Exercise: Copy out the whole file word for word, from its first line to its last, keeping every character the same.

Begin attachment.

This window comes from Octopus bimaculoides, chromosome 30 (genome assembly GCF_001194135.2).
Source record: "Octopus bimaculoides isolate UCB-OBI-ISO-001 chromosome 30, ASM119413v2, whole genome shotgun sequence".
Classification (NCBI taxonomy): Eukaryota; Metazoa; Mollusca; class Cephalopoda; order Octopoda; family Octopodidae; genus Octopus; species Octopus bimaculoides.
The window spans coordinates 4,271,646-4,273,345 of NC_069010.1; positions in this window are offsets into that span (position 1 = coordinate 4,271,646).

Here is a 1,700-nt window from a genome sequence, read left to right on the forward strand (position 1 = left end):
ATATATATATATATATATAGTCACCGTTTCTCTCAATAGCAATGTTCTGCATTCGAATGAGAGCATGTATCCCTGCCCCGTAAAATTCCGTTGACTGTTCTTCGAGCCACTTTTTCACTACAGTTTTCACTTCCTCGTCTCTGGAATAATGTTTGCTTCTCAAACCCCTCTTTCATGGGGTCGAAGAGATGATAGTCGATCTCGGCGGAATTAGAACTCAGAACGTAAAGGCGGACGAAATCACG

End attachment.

This window comes from Octopus bimaculoides, chromosome 30 (genome assembly GCF_001194135.2).
Source record: "Octopus bimaculoides isolate UCB-OBI-ISO-001 chromosome 30, ASM119413v2, whole genome shotgun sequence".
Classification (NCBI taxonomy): Eukaryota; Metazoa; Mollusca; class Cephalopoda; order Octopoda; family Octopodidae; genus Octopus; species Octopus bimaculoides.
The window spans coordinates 4,271,646-4,273,345 of NC_069010.1; positions in this window are offsets into that span (position 1 = coordinate 4,271,646).

Here is a 1,700-nt window from a genome sequence, read left to right on the forward strand (position 1 = left end):
ATATATATATATATATATAGTCACCGTTTCTCTCAATAGCAATGTTCTGCATTCGAATGAGAGCATGTATCCCTGCCCCGTAAAATTCCGTTGACTGTTCTTCGAGCCACTTTTTCACTACAGTTTTCACTTCCTCGTCTCTGGAATAATGTTTGCTTCTCAAACCCCTCTTTCATGGGGTCGAAGAGATGATAGTCGATCTCGGCGGAATTAGAACTCAGAACGTAAAGGCGGACGAAATCACG